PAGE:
Former NFL player speaks about recovery at BHN event
Addiction, in all its apparent randomness, is ruthlessly non-discriminatory. As if Jeff Hatch didn’t know.
“This is my truth,” said Hatch shortly before taking the stage at the Oct. 16 National Dialogue on Mental Health forum on addiction, sponsored by the Hartford HealthCare Behavioral Health Network. “At 22 years old, I had signed a multiyear, $1 million contract with the New York Giants, I had graduated from the University of Pennsylvania, I was dating Miss Maryland and I had won the President’s Award [for work with the homeless]. I had checked every box that I thought success was. I was 22 and I was completely miserable.”
The National Dialogue forums have been ongoing following the Sandy Hook school shootings, when BHN officials, including Institute of Living Psychiatrist- in-Chief Harold I. (Hank) Schwartz, MD, visited Washington, D.C. to meet with federal officials to develop a plan in the aftermath of Newtown – a plan that included a national dialogue on gun control and mental health. Since then the BHN has held regular community education events drawing speakers such as Hatch.
Now 37, Hatch works for The Granite House, a substance abuse treatment facility in Derry, N.H., a long way from a trajectory that began with only two years of high school football at Severn, a prep school in Severna Park, Md. Hatch became a Division I-AA All American offensive lineman at Penn, drafted by the Giants in the third round (78th overall), with a future seemingly as big as his 6-foot-6, 302-pound physical presence. He now speaks to students in local schools, at community forums like the BHN event and wherever else he can offer, as he describes it, service to his fellows. “That’s the thing that brings me the most joy,” he says. Even before the NFL draft, Hatch was filmed as part of a CNN documentary — and was featured in another by ESPN as a rookie — yet he played only four games with the Giants, his career finished two years later in 2005. He endured multiple injuries, including a debilitating spinal fusion that ended his career. Along the way, the drugs that aided his physical recovery also fueled an addiction.
“The bottom line,” he said, “is that there’s a huge problem with opiates in the NFL. You’re asked to be superhuman and you have 300-pound men running into each other at full speed 65 times in a row. A lot of people end up on opiates to help control the pain they’re in.”
He never played in the Super Bowl, but he won’t forget the 2006 game: He watched from a Florida hospital bed, recovering from a drug overdose.
“It was one of those light-bulb moments,” he said, “that was so powerful, so in my face, that I couldn’t hide from it. There were a few of those moments.”
Hatch’s drugs of choice were opiates and alcohol, but he said the drug is less consequential than the addiction. “My disease was in me long before I had a drink or took a drug,” he said.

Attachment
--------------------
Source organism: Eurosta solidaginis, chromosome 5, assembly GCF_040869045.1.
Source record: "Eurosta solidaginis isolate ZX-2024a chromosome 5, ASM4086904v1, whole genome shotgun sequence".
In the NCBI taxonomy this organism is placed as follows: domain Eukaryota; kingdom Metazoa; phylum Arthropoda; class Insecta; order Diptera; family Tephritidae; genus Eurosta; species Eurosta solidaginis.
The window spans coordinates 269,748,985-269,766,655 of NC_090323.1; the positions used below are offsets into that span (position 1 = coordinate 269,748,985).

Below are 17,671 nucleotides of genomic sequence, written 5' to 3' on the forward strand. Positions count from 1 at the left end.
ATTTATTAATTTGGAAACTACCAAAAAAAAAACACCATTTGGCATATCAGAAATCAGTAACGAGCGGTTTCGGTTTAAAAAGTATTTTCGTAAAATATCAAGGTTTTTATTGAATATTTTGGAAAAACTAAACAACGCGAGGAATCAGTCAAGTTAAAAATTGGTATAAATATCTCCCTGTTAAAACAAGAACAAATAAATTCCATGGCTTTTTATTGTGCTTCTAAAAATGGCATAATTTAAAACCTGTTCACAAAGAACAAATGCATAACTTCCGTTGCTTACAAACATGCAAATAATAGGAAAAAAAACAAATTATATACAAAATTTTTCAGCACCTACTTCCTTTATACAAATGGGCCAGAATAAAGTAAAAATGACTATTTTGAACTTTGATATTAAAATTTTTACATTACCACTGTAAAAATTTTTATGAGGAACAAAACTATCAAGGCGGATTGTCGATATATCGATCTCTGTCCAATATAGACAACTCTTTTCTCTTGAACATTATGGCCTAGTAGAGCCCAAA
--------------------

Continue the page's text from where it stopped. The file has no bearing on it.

Hatch sought help after the 2006 overdose at a Louisiana substance abuse facility, which offered him a job when he completed treatment. When he bought a house in the area, a symbolic achievement as he rebuilt his life, his parents shipped some of his belongings in storage from the Annapolis, Md., area, where he grew up.
“One of the things that I found was a sketchpad from when I was 11 years old,” he said. “I open the sketchpad and there are three drawings in it. The first drawing was a man hanging from a cliff. The second was a man behind a cage screaming. The third was a half-devil, half-person. That’s when I was 11.”
He said he would have become an addict even if he hadn’t played a down in the NFL. “Absolutely,” he said. “I’m an addict and an alcoholic. Opiates were the substance that made me the most comfortable in my skin, which is the ultimate goal for those of us who have the disease. That’s what we’re looking for.”
BHN Senior Vice President Patricia Rehmer, who moderated the forum, said public perception prevents many addicts from confronting their disease. “This is not only about stigma, which is how the person feels about their addiction and the shame they experience,” she said. “It’s really about discrimination. There’s not a city in Connecticut that has not been connected by this. It’s still something people are not willing to talk about and share.”
Connecticut public health officials estimate more than 830 deaths this year from substance abuse overdose, an increase from 700-plus in 2015. The best hope for those who do seek help, Rehmer said, is medication-assisted treatment.
“We see some people struggle with this for 10 years, as Jeff did,” she said.“ There’s an 87 percent better chance of getting into recovery and staying in recovery if you’re treated with some medication that helps you stay away from drugs and alcohol.”